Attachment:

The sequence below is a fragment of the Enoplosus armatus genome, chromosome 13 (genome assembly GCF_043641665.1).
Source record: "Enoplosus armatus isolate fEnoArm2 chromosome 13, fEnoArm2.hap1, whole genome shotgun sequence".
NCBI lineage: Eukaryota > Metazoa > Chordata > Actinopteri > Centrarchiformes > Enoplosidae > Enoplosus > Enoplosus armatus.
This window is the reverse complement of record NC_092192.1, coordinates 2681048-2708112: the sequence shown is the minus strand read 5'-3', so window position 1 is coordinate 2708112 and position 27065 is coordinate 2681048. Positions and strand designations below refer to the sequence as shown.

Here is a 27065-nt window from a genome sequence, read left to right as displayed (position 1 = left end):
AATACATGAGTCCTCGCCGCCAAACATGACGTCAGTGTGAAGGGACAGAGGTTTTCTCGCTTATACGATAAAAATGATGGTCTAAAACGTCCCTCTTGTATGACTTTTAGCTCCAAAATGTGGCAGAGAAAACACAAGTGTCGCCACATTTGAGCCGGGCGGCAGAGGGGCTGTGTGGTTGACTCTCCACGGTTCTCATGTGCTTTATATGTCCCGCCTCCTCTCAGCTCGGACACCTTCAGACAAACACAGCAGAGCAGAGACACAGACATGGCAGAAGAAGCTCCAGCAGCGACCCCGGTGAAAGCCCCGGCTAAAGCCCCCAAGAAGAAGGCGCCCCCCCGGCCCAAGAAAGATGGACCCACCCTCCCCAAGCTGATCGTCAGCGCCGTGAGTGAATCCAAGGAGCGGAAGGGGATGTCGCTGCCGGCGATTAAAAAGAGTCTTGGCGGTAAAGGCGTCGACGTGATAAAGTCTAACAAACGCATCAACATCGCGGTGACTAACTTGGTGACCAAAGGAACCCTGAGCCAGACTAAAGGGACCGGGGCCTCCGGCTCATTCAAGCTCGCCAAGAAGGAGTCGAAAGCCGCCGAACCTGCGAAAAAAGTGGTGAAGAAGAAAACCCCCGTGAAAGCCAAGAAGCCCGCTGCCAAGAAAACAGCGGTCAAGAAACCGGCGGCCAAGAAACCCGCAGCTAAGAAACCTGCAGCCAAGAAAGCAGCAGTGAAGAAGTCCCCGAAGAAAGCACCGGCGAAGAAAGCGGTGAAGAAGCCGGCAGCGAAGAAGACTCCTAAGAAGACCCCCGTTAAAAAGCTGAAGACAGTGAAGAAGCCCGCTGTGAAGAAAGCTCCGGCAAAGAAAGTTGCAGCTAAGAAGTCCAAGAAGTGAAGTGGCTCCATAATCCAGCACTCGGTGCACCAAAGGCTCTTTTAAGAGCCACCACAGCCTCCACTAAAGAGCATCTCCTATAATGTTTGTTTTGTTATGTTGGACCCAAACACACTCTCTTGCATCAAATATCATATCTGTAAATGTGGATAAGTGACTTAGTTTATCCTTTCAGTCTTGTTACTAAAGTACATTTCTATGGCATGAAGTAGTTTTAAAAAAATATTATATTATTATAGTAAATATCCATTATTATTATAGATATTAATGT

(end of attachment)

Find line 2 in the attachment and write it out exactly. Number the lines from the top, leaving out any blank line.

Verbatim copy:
Source record: "Enoplosus armatus isolate fEnoArm2 chromosome 13, fEnoArm2.hap1, whole genome shotgun sequence".